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Old 27-05-2010, 08:20   #1
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What to Offer ?

I'm going to take a second look at a Southern Cross 31 this weekend. After the first visit, I was really impressed with the boat, but it does need some work as it has been sitting in a yard for a few years uncovered (in New England, so snow on it in the winter).

I read an article by the PO in an online newsletter where they stated that the mast had been not centered on the mast step and started to bite into the deck, the broker says this hasn't been addressed. There is also obvious rot on the bowsprit, which would need to be replaced.

The toe rail is teak and in poor shape. The broker has stated that the plumbing is a "work in progress".

The SC 31 was originally rigged as a cutter, but the PO has removed the inner-forestay and been sailing it as a sloop, so there is no staysail.

Overall I really like the pedigree of the boat, it already has self-steering, new tiller, and some other nice features, as well as feeling solid (no soft spots on deck), good ground tackle, and sails look to be in good shape.

The boat is listed at 28k, but other seemingly well found SC 31's on the web are right around that price as well. So my question is that considering the repair I noticed on a cursory visit, coupled with the fact that the current owner is anxious to sell, what do you think would be a reasonable offer? I'd be inclined to offer around 60% of the asking price.

And yes, I would make the offer subject to a thorough marine survey.

Thanks!
-Bill
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Old 27-05-2010, 08:45   #2
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I'm looking as well and can agree with the disparity between the condition of a vessel and the asking price. I'm 0-2 in the offer biz so what I'm doing may be wrong, but;

I did the walk around, took pictures and notes then sat down and tried to figure out what the parts would cost. I added them together then read the advert again, trying to see if what I read was what was written.

I offered 40-50% of the asking price and gave the broker a list of items to look over, so that she would understand my decision. (I do not give the broker a copy.) It's up to the broker to inform the seller and I want them to understand that I'm interested but there are problems that I consider significant.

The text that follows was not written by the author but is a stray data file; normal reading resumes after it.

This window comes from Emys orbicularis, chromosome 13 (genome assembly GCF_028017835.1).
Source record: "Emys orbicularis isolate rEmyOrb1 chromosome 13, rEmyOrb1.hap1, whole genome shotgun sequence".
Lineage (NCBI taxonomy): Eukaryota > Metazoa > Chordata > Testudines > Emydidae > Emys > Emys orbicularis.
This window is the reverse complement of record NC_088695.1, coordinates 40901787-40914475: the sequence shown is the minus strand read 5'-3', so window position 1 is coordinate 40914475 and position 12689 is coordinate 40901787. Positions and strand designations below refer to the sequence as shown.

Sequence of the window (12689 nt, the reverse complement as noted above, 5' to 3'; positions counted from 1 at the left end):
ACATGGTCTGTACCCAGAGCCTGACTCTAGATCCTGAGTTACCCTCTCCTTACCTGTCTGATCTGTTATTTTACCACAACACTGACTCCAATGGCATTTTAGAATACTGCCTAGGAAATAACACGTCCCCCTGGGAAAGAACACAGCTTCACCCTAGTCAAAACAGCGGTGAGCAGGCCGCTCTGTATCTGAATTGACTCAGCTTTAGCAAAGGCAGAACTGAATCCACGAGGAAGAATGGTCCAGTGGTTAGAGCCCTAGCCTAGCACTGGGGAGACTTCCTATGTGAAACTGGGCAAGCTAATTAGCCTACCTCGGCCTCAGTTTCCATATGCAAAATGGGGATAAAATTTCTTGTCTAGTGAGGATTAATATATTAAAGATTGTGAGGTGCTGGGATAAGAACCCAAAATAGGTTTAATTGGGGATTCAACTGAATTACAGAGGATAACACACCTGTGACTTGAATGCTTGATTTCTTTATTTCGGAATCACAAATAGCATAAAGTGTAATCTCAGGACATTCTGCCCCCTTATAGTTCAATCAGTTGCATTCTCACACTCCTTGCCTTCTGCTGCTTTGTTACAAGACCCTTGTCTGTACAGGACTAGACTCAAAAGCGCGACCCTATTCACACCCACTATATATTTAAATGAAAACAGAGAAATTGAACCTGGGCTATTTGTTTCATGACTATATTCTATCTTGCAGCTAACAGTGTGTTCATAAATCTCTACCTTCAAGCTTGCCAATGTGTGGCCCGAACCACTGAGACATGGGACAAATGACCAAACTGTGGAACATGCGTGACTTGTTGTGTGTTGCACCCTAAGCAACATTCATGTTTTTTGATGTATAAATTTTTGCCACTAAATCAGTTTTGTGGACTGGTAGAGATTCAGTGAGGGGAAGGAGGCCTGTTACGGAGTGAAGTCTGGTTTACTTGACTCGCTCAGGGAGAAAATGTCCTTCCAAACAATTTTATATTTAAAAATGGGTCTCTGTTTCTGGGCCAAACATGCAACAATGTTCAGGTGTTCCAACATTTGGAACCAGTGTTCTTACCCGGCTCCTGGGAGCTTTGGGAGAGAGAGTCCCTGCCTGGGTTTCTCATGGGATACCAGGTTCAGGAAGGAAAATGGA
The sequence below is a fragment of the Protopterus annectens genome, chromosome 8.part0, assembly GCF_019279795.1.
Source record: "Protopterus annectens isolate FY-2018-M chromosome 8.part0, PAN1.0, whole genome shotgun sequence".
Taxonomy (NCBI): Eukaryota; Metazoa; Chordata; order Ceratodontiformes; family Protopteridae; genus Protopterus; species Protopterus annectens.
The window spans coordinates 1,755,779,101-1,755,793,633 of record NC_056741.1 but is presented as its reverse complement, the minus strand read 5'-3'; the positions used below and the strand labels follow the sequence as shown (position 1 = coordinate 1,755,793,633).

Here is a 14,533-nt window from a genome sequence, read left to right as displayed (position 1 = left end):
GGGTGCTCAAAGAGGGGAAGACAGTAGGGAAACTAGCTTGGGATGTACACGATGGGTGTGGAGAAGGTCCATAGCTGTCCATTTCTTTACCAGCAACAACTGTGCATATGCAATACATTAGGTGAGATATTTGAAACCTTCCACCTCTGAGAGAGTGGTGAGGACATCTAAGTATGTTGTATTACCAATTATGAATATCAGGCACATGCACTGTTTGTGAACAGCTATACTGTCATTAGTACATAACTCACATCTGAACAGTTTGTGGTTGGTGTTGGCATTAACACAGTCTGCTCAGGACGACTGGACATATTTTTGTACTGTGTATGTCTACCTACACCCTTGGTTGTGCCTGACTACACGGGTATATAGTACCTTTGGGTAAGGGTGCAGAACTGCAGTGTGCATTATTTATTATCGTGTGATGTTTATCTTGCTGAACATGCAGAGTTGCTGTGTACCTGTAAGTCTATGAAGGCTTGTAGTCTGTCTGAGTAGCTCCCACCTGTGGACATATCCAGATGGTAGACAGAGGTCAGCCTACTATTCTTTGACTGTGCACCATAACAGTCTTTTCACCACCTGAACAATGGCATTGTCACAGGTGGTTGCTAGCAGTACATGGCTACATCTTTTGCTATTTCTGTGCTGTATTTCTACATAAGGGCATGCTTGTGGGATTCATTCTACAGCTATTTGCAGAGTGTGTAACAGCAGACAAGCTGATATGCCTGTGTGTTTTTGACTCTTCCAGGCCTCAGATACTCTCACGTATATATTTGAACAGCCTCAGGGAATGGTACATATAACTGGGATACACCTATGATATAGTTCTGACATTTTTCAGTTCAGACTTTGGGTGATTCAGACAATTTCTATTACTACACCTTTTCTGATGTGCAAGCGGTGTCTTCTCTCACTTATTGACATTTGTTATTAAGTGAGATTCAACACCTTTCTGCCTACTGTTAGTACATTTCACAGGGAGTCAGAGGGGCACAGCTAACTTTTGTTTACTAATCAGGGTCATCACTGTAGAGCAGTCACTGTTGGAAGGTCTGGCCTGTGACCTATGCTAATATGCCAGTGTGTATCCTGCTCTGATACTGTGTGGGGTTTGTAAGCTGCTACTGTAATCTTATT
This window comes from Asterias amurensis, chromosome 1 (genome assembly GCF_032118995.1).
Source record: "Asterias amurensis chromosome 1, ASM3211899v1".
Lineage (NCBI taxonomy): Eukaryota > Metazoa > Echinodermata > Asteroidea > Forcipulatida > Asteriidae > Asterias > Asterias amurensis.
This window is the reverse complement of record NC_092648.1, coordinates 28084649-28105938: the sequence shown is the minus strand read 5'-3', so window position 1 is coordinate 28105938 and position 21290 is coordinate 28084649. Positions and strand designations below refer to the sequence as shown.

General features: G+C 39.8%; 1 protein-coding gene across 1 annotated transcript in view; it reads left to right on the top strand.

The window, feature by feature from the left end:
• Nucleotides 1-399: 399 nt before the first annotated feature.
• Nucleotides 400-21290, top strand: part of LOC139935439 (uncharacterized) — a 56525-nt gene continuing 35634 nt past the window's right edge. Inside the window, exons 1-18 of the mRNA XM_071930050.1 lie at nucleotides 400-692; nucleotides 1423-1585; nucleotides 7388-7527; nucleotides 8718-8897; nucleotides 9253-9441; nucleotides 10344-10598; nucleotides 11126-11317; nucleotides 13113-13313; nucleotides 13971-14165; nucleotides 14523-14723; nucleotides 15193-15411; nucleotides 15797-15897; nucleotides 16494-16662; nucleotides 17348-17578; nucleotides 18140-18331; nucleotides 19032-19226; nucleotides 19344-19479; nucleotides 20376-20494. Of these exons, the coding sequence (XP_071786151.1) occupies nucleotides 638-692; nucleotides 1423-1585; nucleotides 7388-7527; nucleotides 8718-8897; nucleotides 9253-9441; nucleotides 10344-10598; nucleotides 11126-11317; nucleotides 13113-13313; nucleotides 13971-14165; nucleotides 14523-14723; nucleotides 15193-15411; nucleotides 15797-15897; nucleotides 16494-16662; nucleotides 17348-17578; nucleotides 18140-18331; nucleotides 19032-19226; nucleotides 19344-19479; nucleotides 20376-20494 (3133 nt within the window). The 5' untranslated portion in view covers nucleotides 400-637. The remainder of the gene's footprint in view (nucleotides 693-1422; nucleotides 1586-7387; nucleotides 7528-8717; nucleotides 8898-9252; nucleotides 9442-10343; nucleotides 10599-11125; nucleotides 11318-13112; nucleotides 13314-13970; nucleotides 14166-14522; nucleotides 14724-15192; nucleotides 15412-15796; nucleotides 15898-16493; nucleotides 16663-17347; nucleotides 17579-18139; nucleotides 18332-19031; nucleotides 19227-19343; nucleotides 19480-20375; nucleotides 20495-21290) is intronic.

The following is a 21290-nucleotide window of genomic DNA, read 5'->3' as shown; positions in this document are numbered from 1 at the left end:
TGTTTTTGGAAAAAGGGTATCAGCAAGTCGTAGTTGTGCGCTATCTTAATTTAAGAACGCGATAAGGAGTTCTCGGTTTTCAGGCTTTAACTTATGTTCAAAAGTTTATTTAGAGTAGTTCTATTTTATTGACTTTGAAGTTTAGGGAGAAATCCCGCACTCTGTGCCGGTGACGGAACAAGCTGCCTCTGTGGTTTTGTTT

Then the haggling begins. I may come up a bit but I've got a maximum in mind and won't budge from that. There are other boats out there and if it wasn't meant to be, it wasn't meant to be.

If you're convinced this is "the one" then agree on a price, depending on survey and sea trial. Agree that if the survey finds additional problems or that the estimated value of the survey is lower than your offer, you want reconsideration. If the sea trial goes poorly, then you should be able to renegotiate the price or walk away.

I'm looking for a boat I can sail and work on; not a boat I have to work on so I can sail. That may be my biggest problem, but this isn't my first boat.
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Old 27-05-2010, 09:12   #3
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That's the way we got our boat, comparable models were priced the same as the one we got, but after having looked at others the condition of ours wasn't up to snuff. I made a low offer(less than 50%), solid, no survey. Included with the offer was a list of items that were "distressed".
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Old 27-05-2010, 12:28   #4
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Offer and acceptance are a dance. A bizarre dance, but a dance.

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Old 27-05-2010, 17:16   #5